w/Marksmen/Her Name Is Victory, Fri., Aug. 13, 8:30 p.m., Crowbar, Ybor City, $6.
w/Hana-li/The Sun Society/others TBA, Sat., Aug. 21, 7 p.m., Crowbar, Ybor City, $5 in advance/$8 dos (all ages)
On a late Sunday afternoon at Ella's Americana Folk Art Café, local folk-pop ensemble Grecian Urns captivated a room packed with people chowing down on soul food and barbecue, the musicians charming all with their infectious feel-good energy and youthful exuberance.
The music -- sometimes quiet and pastoral and pretty in its simplicity, other times rollicking and carefree and lush with well-textured instrumental arrangements -- brightened up the place with its pure joyousness, the songwriting flavored with the sun-drenched nostalgia of those still young enough to appreciate the freedom of summer and all those precious moments leading up to its end.
The end of summer is particularly bittersweet for the Grecian Urns, since those few precious months are when they're active; most of the members are away at college in different corners of the Southeast the rest of the year.
"We come back in the summers, we play a ton of shows -- this summer's been really great for us -- we get a huge head of steam, then we go our separate ways," guitarist/lead singer Bryce McGuire tells me when I meet with Grecian Urns the week after that memorable Ella's performance. The band includes siblings David and Laurie Beth Norris (he on drums, she on vocals, keys, trombone, flute and percussion), bassist Jared DiMaggio, violin player/backup vocalist Katherine Dunn and the McGuire brothers -- Bryce on lead vocals and acoustic and electric guitars, and Brandon on keys, electric guitar, and occasionally harmonica and drums. Younger sister Shaundra supports Grecian Urns on vox, sax and cello when she's not performing with her sister Kathleen in The Sun Society.
We chat in the comfortable living room of the McGuire family's suburban home, which is located in the same St. Pete neighborhood where the tight-knit group of friends and siblings met and attended Keswick Christian School. A school production of The Music Man brought them together in a creative context, and a shared love of making music led to deeper friendships, jam sessions, spontaneous performances and eventually the birth of a band in 2006. When college came along and they were forced to go their separate ways -- South Florida, Virginia, Tennessee -- they vowed to re-convene when they returned and keep the Grecian Urns alive during the summer months.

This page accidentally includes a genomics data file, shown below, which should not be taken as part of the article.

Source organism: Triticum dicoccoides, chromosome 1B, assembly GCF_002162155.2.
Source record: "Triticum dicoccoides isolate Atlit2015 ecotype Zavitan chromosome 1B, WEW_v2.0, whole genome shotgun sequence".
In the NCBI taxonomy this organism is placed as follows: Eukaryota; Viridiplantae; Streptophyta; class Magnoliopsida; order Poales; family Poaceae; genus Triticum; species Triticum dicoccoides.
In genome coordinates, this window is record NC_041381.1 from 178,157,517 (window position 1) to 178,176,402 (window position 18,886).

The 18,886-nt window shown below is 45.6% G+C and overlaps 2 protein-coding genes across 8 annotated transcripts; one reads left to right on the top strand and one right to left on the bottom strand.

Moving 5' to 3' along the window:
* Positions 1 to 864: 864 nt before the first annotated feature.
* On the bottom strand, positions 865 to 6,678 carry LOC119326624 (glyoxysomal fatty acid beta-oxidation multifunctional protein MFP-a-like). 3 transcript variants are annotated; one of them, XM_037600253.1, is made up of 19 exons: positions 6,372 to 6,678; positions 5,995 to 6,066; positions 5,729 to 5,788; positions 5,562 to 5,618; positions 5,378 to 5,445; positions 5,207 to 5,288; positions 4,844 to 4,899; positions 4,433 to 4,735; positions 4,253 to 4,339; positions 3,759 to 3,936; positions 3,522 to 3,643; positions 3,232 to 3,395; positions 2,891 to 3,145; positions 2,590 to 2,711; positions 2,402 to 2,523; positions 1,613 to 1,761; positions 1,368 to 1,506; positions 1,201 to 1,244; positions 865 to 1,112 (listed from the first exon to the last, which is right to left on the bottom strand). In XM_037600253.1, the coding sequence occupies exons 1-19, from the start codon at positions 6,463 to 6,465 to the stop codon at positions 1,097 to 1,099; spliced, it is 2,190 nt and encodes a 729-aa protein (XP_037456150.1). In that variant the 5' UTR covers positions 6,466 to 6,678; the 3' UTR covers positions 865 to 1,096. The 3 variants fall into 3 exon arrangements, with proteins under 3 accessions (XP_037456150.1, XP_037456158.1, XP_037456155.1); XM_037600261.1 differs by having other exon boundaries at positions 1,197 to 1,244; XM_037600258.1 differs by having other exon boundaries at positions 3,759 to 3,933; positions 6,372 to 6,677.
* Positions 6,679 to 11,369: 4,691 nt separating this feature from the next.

Everything changed this year. "We've kind of realized that, exponentially, every summer we've been back, more and more good things have happened for us," Bryce tells me. So they decided to get serious and to "put out an album the best we could, of these songs we've wanted to record for a while, and then play a lot of shows to promote it."
The majority of songs on the Grecian Urns' self-produced LP, Lovedream, were crafted over the past few summers, and the season informs the sunny airiness of their sound -- the heart-hugging melodies carried on lively piano and adorned with bright blasts of brass and subtle sweeps of strings; the toe-tapping rhythms augmented by whistling, hand-clapping and various other percussive textures; the lyrics about friends, family, freedom, Christianity and their Florida home delivered in intertwining multi-voice harmonies, sometimes boy-girl call-and-response style, sometimes rising in choral reverence or spirited shouts.
Lovedream had its official unveiling at a CD release show in June. Shortly after, the band put out two music videos that were originally produced to complement their set at the CD release. "Lovedream" captures the dreamy contented atmosphere of the band's Florida summers, while "Muhammad Ali" -- a love song inspired by the relationship of Bryce and Brandon's parents, Rocky, and "the idea that love is a fight song" -- offers a tongue-in-cheek story about a man who finds his son's laptop open to a Facebook status update that reads "If you think you can beat my dad in a fight, why don't you prove it! Be at the bridge before sundown ..."
"The story it's based on actually happened," Bryce explained. "On Father's Day, Brandon wrote 'You think you can take my dad? Well, why don't you prove it?" or something like that on Facebook, just trying to tease my dad and get him riled up." In the video montage, the fictional dad (played by real-life Pop McGuire) practices his boxing moves in various parts of the house to hilarious effect, and eventually heads out to the bridge to see who'll show up to take him on.
Grecian Urns kept plenty busy before leaving town this time around. "We played 12 shows in the last six weeks. Which is good -- that's what we wanted to do." Things have been going so well, in fact, that for the first time ever, they'll be re-uniting before the summer to play WMNF's John Lennon Tribute in October and a few dates during Christmas break. "Then we'll make a decision about how realistic it is for us to keep doing this."